Many people I know wouldn't bat an eyelash at spending $50 on styling products (and yes, their hair does look much better than mine), but I not only bat an eyelash, I drop my jaw. I just don't think I can conscientiously lather up and rinse that much money down the drain. Despite the swindling, I will definitely return to Steve for my next hair cut because I do like his work. My quandary is how to go about returning the products while keeping my pride (I've already ruled out donning a wig and over sized sunglasses to disguise my return). So, what would you do?


Strapped but Stylin' in the Foothills


  1. Well, I love the haircut. It's darling.

    I understand about the product issue - it's hard to resist. Can you go in there on a day that he doesn't work to return them? That's my only not very good idea.

  2. OH! my stomach just aches with you on this post because so much of it (all of it) I can relate to--from the spending of money, to the waiting six months for a haircut, to how good it feels to sit in the chair, to having less money in life in order to enjoy more important things in life.
    I think you and I could put some good time in over a cup of coffee together...

    (and for the record, I like sarah's advice...)

  3. Simple. Hold your head up, walk in with a smile on your face. Tell them you want to return these items. Don't explain (you don't owe them anything), don't apologize (you've done nothing wrong), don't disguise yourself (they will respect you more if you respect yourself) and as a customer with money, they should make you comfortable so you come back in the future. If they won't refund your money, smile and apply it to the next haircut. If they don't recognize that you hold the power in the relationship, don't go back (you owe that to yourself).

    I have a terrible time with being sold stuff, but fortunately, I am usually with my wife or my brother when someone tries to sell me something expensive. My support team can see the panic in my eyes as I am about to succumb to the pitch. They just discretely shake their head 'no' which reminds me I am not obligated to buy what I am being sold.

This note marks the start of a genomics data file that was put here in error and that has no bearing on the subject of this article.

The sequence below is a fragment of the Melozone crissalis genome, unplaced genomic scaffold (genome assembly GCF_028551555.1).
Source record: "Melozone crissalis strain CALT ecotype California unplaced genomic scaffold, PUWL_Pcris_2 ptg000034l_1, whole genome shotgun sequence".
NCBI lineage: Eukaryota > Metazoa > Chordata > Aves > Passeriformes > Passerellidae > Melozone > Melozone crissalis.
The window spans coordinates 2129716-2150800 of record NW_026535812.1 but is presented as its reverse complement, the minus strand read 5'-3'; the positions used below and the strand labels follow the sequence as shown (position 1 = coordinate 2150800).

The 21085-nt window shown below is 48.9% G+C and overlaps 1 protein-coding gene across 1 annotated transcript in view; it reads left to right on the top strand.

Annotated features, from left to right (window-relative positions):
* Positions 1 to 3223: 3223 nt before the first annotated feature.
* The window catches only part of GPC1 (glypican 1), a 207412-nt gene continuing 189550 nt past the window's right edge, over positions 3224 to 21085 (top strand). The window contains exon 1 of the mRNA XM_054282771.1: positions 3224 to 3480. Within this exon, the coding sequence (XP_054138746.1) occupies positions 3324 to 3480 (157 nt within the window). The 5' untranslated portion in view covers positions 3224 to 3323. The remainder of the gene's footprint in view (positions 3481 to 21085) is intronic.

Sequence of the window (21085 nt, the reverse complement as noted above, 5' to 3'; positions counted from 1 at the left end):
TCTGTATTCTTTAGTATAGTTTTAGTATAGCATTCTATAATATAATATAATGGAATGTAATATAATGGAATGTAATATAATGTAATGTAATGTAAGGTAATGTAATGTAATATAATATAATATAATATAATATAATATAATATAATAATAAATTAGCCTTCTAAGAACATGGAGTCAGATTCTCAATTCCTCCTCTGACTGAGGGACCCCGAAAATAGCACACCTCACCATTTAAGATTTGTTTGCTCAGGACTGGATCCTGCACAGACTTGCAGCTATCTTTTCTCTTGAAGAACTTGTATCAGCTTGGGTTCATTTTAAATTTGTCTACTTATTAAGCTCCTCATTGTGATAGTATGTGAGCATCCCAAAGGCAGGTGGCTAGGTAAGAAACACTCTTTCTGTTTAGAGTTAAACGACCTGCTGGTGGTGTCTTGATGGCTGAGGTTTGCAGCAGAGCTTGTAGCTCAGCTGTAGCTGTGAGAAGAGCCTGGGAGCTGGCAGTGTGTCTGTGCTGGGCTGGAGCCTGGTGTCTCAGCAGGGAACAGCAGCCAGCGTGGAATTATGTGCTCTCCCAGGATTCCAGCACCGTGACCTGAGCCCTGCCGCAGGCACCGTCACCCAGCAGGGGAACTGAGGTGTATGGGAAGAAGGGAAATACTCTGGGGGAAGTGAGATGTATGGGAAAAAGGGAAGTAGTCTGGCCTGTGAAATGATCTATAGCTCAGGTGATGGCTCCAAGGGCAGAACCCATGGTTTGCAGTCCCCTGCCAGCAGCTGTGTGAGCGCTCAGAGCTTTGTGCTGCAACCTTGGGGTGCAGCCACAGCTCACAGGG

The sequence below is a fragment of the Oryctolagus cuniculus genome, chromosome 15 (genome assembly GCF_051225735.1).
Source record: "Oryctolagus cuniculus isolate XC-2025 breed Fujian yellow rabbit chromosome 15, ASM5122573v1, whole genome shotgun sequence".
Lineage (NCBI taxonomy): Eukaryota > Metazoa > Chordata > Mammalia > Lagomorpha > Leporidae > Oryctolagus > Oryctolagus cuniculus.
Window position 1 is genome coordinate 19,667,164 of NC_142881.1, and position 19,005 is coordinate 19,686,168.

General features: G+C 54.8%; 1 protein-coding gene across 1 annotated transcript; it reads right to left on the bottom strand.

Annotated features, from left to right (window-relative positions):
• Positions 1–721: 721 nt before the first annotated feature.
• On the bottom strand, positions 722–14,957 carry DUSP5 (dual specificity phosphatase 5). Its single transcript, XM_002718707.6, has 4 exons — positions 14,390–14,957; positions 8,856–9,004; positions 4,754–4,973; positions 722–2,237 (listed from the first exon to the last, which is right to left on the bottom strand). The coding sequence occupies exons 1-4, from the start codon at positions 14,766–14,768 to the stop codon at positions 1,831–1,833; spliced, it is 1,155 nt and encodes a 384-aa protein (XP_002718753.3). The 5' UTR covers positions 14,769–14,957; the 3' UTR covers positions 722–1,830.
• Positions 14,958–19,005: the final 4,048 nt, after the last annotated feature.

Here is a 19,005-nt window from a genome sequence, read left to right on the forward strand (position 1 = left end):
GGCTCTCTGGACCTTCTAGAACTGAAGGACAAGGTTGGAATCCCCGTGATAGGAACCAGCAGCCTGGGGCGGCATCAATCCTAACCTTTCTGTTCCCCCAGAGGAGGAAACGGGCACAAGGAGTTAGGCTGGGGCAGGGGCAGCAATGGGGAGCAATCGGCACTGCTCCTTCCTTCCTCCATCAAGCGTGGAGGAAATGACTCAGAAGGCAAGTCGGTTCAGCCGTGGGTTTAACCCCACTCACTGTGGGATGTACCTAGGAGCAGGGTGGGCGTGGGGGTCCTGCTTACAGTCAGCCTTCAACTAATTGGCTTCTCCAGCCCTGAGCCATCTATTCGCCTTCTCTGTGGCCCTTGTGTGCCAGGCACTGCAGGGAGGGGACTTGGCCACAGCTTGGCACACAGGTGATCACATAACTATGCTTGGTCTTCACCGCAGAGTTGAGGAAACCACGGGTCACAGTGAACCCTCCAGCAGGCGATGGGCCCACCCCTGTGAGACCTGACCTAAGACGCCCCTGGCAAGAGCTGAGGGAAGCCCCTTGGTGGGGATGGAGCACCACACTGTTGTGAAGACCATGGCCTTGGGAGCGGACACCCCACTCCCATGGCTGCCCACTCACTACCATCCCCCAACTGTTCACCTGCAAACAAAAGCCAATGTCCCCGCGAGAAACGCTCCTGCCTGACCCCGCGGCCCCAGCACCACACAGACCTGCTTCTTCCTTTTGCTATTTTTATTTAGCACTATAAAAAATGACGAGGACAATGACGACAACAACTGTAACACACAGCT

Meanwhile, as I said before, if you hate to earn a paycheck and yet you find money useful, give the paycheck-earner a kiss and a thanks. -- Mark.

  4. Oh oh oh... I can SO relate!!

    A few years ago I was with some girlfriends at the mall and we were looking for dresses to buy and wear for upcoming Valentine's day. They were more well-off than I was and I got pressured into buying a black velvet dress for over $100. By the time I got home that evening, I was in tears, thinking how I could better use that money for other, more necessary stuff. Hubby returned the dress for me the next day and later, we found a very similar black velvet dress for $15 at Marshall's.

    So that's my idea.. get Hubby to return it for you. Sarah's idea is good, too.

    Love the haircut, by the way. It's something I've been thinking of doing myself these days, because all I can do with it is put it in a ponytail. sigh..

  5. "Shorn and Torn" - very clever, Miss Molly! Cute cut.
    I agree, just march right in there and tell them you changed your mind. please.
    OR email me which salon... I have a friend who works at a fancy one in town. Maybe it's the same one ;)

  6. I have had this exact same conversation/dilemma in my head before! I can relate oh so very well!!